South Sudan crisis

WHO scales up cholera response with 500 000 doses of oral cholera vaccine

19 July 2017 - WHO is working with the Republic of South Sudan’s Ministry of Health and partners to scale up cholera response through a vaccination campaign. South Sudan has received 500 000 doses of oral cholera vaccine from the International Coordinating Group (ICG) on Vaccine Provision to implement a planned vaccination campaign, scheduled to take place in 4 selected counties with active cholera transmission from 28 July to 3 August 2017.


WHO responds to health needs of South Sudanese refugees

13 June 2017 - Increasing numbers of South Sudanese men, women and children fleeing conflict and food insecurity are seeking refuge in Sudan, overstretching basic services, including health services. WHO supports national health authorities and works with partners to respond to the needs of these refugees and to ensure they are protected against life-threatening diseases.


Innovating disease detection in South Sudan

8 June 2017 - In collaboration with the Ministry of Health, WHO has rolled out electronic surveillance called Early Warning, Alert and Response System to enhance the collection, management and analysis of disease outbreaks. The system is designed for real-time information sharing using mobile phones and triggers automated alerts when disease thresholds are exceeded and are received by email, on the phone and within the application.

WHO/C. Haskew

Better access to health services for rural communities in South Sudan

3 April 2017 - WHO is supporting the Republic of South Sudan’s Ministry of Health and partners to roll-out a new approach to community health service delivery called the Boma Health Initiative.

WHO’s famine response plan in South Sudan

30 March 2017 - WHO and partners continue to scale up the response to reduce preventable deaths and diseases, and provide health services in famine-affected areas of South Sudan. Children are particularly vulnerable to malnourishment in times of famine. In Unity State, an estimated 270 000 children and 350 000 women are affected by severe acute malnutrition.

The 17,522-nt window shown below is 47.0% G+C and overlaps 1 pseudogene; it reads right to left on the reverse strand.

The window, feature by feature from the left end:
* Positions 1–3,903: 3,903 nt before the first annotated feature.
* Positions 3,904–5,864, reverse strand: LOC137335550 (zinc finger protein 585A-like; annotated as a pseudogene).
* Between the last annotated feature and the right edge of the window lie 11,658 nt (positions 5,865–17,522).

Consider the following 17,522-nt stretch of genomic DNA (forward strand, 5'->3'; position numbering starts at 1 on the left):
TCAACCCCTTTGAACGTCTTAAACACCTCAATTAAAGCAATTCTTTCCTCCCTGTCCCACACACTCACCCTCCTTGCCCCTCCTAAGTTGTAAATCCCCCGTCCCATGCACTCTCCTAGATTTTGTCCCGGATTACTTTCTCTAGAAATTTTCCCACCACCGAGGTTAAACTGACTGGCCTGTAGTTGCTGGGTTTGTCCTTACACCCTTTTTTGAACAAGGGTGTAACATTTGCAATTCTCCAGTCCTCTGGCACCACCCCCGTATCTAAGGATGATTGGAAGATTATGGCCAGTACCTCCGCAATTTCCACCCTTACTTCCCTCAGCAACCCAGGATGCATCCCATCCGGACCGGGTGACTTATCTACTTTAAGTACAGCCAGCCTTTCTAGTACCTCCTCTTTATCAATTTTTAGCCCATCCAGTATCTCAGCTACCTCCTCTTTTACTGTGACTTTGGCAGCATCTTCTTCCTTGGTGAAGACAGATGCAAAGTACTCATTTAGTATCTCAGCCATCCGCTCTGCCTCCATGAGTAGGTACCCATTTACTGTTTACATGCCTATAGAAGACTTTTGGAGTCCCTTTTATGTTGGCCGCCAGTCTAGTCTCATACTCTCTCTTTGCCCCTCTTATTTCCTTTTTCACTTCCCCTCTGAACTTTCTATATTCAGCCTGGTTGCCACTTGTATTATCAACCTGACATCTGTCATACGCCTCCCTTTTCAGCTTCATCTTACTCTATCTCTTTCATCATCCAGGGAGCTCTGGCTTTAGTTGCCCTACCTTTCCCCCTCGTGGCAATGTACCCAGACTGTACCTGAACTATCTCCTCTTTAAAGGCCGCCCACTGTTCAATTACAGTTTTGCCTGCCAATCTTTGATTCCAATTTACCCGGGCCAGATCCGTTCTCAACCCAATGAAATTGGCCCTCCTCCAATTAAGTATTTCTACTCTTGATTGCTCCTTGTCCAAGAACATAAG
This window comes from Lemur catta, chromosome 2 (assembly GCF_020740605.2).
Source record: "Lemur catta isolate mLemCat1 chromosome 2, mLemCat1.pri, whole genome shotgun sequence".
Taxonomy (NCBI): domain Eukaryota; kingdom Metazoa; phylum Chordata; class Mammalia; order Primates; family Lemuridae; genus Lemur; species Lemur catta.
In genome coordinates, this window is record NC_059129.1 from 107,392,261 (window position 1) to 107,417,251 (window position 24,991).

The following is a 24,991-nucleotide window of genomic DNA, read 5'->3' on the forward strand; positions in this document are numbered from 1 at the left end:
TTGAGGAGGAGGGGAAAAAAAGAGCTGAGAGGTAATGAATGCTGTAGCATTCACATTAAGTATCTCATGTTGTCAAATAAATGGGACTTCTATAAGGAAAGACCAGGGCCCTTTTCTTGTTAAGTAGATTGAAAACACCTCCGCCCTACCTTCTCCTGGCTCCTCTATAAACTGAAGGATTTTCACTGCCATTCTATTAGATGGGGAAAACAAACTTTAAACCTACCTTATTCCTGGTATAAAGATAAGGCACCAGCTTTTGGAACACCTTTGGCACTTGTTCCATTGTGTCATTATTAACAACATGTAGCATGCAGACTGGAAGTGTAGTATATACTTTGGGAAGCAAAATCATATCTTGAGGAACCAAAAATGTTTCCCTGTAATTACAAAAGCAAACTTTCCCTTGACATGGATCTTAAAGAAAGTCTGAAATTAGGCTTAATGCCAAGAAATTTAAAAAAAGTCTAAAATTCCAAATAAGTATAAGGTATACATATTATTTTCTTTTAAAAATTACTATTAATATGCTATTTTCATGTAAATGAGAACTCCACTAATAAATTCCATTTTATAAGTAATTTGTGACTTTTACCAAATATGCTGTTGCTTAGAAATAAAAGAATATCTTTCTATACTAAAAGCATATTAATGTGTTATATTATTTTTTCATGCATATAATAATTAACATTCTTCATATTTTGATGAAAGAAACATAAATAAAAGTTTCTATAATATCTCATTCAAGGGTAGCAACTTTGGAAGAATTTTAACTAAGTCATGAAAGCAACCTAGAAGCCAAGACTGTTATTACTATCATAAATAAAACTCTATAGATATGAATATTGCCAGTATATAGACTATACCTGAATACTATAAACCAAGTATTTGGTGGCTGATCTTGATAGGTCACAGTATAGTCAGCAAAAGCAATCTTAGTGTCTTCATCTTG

State of health in South Sudan

27 March 2017 - Ongoing conflict in South Sudan aggravates an already fragile socio-economic situation, affecting the overall health and livelihood situation further increasing the risk for communicable disease outbreaks and malnutrition. Humanitarian needs increased significantly over 2016. This was compounded in 2017 by the declaration of famine in Unity State, where 100 000 people face starvation and another 1 million are on the brink of famine.


WHO and partners strive to immunize over 3 million children against polio

3 March 2017 - Despite multiple humanitarian crises, including famine, the first round of the National Immunization Days of 2017 is underway throughout South Sudan aiming to reach over three million children under 5 with two drops of polio vaccine.


fact buffet

People in need

4.7 millionPeople in need of health services.

South Sudan crisis


110 millionUS$ 110 million needed for the health response.

South Sudan crisis donor update
pdf, 376kb


1.3 millionCases of malaria reported in 2016.

Multiple disease outbreaks in South Sudan

Situation and response

Woman carying her child in her arms, Northern Bahr El Ghazal State, South Sudan, 2011.

South Sudan is dealing with several complex health emergencies, including famine, conflict and disease outbreaks. Some 6 million people are at risk of starvation. To coordinate an effective response, WHO leads the Health Cluster, a group of 35 humanitarian and emergency partners.


Health challenges and needs in South Sudan

Dr. Abdulmumini Usman, World Health Organization`s Country Representative in South Sudan explains key health challenges, WHO`s current activities and what specific needs could be met with further funding in the future.

Health kits



Cholera is an acute intestinal infection caused by ingestion of food or water contaminated with the bacterium Vibrio cholerae.


Malaria is caused by parasites that are transmitted to people through the bites of infected female mosquitoes.

Children waiting at a hospital in Ibanda, Uganda


Measles is a highly contagious viral disease, which affects mostly children. It is transmitted via droplets from the nose, mouth or throat of infected persons.